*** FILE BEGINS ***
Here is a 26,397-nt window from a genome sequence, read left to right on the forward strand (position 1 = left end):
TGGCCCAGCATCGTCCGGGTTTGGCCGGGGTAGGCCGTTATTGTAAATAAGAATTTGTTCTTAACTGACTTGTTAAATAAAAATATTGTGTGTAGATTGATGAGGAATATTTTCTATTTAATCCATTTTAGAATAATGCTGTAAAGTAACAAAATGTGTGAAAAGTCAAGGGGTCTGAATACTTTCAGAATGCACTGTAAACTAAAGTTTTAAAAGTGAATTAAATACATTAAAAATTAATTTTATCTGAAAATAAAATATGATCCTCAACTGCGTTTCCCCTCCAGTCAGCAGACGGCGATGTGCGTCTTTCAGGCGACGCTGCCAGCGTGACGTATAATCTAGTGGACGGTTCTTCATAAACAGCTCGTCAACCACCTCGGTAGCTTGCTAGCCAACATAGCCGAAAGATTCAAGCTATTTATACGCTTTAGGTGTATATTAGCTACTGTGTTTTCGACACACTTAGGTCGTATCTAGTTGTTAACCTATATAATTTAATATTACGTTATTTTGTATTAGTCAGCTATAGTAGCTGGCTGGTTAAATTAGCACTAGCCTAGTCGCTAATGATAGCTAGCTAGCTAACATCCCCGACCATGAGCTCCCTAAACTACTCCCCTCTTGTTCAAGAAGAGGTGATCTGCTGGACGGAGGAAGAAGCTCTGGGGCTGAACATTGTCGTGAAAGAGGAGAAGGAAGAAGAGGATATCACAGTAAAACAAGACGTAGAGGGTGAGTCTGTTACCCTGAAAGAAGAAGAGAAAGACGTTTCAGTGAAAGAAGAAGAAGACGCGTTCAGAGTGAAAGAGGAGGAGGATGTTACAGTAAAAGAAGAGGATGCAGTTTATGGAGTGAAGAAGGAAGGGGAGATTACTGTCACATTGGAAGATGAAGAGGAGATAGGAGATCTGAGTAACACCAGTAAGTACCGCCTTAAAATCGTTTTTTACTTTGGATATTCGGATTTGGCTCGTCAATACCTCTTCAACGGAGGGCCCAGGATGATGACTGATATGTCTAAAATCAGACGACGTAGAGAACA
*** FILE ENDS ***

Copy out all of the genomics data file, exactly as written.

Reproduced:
Here is a 26,397-nt window from a genome sequence, read left to right on the forward strand (position 1 = left end):
TGGCCCAGCATCGTCCGGGTTTGGCCGGGGTAGGCCGTTATTGTAAATAAGAATTTGTTCTTAACTGACTTGTTAAATAAAAATATTGTGTGTAGATTGATGAGGAATATTTTCTATTTAATCCATTTTAGAATAATGCTGTAAAGTAACAAAATGTGTGAAAAGTCAAGGGGTCTGAATACTTTCAGAATGCACTGTAAACTAAAGTTTTAAAAGTGAATTAAATACATTAAAAATTAATTTTATCTGAAAATAAAATATGATCCTCAACTGCGTTTCCCCTCCAGTCAGCAGACGGCGATGTGCGTCTTTCAGGCGACGCTGCCAGCGTGACGTATAATCTAGTGGACGGTTCTTCATAAACAGCTCGTCAACCACCTCGGTAGCTTGCTAGCCAACATAGCCGAAAGATTCAAGCTATTTATACGCTTTAGGTGTATATTAGCTACTGTGTTTTCGACACACTTAGGTCGTATCTAGTTGTTAACCTATATAATTTAATATTACGTTATTTTGTATTAGTCAGCTATAGTAGCTGGCTGGTTAAATTAGCACTAGCCTAGTCGCTAATGATAGCTAGCTAGCTAACATCCCCGACCATGAGCTCCCTAAACTACTCCCCTCTTGTTCAAGAAGAGGTGATCTGCTGGACGGAGGAAGAAGCTCTGGGGCTGAACATTGTCGTGAAAGAGGAGAAGGAAGAAGAGGATATCACAGTAAAACAAGACGTAGAGGGTGAGTCTGTTACCCTGAAAGAAGAAGAGAAAGACGTTTCAGTGAAAGAAGAAGAAGACGCGTTCAGAGTGAAAGAGGAGGAGGATGTTACAGTAAAAGAAGAGGATGCAGTTTATGGAGTGAAGAAGGAAGGGGAGATTACTGTCACATTGGAAGATGAAGAGGAGATAGGAGATCTGAGTAACACCAGTAAGTACCGCCTTAAAATCGTTTTTTACTTTGGATATTCGGATTTGGCTCGTCAATACCTCTTCAACGGAGGGCCCAGGATGATGACTGATATGTCTAAAATCAGACGACGTAGAGAACA